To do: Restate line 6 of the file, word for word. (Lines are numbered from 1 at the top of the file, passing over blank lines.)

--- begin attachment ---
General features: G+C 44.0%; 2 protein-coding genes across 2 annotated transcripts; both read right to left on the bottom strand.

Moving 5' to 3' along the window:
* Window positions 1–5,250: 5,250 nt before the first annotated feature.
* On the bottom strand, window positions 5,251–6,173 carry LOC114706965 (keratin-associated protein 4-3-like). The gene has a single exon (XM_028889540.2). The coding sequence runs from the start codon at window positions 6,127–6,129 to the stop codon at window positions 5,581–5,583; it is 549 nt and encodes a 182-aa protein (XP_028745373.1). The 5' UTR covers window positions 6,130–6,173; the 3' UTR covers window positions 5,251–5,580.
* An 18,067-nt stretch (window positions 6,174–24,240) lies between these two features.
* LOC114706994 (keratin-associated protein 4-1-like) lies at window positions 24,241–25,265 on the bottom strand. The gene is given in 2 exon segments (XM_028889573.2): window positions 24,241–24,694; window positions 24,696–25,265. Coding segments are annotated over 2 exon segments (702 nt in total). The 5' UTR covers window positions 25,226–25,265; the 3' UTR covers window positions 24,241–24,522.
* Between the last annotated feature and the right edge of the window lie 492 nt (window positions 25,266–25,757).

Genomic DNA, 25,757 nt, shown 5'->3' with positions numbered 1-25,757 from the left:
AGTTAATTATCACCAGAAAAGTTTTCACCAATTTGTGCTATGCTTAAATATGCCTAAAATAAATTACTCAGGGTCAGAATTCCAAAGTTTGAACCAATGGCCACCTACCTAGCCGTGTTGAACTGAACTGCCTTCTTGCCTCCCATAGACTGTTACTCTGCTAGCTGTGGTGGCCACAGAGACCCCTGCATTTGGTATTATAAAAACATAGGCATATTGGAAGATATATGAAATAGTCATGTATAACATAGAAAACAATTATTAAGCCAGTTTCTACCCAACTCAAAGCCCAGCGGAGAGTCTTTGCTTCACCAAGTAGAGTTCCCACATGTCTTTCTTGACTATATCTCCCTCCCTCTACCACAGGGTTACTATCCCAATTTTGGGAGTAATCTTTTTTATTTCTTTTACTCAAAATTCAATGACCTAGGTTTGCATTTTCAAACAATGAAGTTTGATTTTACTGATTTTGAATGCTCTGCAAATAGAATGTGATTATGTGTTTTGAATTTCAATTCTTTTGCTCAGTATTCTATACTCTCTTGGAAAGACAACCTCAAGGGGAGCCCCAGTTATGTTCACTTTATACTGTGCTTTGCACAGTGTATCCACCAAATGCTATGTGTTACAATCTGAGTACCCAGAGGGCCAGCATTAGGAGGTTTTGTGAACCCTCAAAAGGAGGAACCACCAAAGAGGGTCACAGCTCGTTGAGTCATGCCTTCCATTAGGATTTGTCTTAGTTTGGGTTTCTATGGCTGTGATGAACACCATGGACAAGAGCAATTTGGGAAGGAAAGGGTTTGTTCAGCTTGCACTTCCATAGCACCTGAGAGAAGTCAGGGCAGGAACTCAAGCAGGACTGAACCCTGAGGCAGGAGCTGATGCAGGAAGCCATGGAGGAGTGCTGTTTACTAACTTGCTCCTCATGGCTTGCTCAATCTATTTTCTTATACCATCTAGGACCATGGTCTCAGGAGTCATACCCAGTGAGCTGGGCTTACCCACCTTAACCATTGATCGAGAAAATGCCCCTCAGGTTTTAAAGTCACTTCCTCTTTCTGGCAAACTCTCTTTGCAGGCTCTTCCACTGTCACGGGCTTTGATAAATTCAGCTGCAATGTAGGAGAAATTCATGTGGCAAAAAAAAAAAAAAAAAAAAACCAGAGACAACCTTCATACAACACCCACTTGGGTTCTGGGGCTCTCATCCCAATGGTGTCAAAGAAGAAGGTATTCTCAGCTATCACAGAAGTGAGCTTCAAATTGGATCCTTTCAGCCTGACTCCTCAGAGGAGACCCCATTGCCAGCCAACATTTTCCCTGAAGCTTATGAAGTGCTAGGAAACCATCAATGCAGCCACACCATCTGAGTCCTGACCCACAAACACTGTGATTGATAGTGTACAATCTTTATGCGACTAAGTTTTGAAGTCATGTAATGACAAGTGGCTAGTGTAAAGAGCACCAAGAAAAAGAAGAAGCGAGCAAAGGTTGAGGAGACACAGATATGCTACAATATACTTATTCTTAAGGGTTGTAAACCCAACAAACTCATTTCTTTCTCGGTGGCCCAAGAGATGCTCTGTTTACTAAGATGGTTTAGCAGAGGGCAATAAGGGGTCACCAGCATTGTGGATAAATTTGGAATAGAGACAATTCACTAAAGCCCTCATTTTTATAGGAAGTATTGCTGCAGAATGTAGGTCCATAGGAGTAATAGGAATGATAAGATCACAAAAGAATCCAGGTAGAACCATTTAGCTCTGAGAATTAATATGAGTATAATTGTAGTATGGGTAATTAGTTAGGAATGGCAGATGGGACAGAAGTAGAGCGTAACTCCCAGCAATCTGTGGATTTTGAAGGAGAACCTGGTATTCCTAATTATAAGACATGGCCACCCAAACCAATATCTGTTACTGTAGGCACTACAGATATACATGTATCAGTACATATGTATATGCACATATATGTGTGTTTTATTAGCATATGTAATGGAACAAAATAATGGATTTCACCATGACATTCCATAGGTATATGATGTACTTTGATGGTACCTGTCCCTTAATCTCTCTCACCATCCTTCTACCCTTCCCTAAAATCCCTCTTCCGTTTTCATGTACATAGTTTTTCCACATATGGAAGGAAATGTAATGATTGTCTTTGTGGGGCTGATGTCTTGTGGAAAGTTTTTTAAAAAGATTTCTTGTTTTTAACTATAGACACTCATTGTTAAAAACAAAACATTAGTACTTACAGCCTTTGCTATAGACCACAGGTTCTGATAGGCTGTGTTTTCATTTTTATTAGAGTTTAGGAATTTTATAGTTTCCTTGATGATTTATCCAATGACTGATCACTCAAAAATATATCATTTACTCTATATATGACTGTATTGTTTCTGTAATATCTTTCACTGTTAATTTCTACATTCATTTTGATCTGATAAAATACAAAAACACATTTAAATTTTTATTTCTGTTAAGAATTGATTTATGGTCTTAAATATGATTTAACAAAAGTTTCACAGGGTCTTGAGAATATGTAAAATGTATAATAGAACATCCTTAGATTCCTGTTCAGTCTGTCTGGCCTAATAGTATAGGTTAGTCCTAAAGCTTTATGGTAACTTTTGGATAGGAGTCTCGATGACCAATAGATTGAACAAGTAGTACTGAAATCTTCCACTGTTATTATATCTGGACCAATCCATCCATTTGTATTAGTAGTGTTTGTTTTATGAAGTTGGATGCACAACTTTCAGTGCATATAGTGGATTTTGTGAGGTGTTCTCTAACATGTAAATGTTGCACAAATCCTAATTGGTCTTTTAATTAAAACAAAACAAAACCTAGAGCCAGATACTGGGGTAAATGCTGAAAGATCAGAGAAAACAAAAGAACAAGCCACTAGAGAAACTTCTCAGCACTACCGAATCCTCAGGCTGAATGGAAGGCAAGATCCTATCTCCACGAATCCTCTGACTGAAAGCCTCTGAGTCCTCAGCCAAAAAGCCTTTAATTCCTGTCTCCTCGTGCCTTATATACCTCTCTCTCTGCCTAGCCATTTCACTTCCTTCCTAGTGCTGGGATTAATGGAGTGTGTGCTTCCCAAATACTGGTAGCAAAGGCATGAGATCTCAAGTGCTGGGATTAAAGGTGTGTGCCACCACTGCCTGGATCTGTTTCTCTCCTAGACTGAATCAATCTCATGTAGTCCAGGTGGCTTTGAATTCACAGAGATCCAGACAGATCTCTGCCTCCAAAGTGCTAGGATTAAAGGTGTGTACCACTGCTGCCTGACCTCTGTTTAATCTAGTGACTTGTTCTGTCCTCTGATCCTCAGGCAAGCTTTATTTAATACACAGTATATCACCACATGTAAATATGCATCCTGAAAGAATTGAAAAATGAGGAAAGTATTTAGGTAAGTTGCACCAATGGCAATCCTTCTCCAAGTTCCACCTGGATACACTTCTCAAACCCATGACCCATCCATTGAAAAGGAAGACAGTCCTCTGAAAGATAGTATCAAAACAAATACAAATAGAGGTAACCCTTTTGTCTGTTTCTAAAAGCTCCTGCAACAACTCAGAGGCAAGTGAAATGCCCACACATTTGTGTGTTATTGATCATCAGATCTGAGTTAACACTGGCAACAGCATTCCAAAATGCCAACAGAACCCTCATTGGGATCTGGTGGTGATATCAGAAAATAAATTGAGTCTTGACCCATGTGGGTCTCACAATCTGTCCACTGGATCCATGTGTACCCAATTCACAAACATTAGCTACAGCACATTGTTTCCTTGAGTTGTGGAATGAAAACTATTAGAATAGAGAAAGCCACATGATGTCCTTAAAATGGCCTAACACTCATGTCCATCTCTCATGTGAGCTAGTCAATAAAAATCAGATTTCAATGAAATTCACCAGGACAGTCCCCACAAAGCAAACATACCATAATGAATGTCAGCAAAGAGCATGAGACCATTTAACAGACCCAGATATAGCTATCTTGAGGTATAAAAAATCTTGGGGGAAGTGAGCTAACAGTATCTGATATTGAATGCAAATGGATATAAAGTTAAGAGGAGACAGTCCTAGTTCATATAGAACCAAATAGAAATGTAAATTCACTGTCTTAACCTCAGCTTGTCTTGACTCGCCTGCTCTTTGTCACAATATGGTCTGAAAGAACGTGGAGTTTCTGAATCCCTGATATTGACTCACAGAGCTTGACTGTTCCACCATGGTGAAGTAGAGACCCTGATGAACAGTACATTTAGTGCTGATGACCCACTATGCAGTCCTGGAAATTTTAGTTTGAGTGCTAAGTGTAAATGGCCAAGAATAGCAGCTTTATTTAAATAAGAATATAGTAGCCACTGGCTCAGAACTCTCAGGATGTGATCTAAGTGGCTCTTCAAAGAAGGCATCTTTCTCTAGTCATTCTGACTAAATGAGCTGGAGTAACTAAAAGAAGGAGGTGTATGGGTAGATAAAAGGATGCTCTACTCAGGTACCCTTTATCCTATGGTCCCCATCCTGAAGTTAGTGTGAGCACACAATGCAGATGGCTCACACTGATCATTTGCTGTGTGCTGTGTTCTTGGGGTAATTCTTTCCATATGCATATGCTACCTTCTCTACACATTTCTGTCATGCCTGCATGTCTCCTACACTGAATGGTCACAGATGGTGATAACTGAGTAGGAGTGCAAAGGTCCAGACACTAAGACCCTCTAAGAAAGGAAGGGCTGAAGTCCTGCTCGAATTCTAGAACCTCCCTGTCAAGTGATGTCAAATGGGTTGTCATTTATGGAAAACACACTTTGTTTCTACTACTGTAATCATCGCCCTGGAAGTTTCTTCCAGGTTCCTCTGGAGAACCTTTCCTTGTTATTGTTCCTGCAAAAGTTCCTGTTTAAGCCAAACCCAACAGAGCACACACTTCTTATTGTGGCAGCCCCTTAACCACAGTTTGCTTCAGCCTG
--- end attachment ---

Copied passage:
* LOC114706994 (keratin-associated protein 4-1-like) lies at window positions 24,241–25,265 on the bottom strand. The gene is given in 2 exon segments (XM_028889573.2): window positions 24,241–24,694; window positions 24,696–25,265. Coding segments are annotated over 2 exon segments (702 nt in total). The 5' UTR covers window positions 25,226–25,265; the 3' UTR covers window positions 24,241–24,522.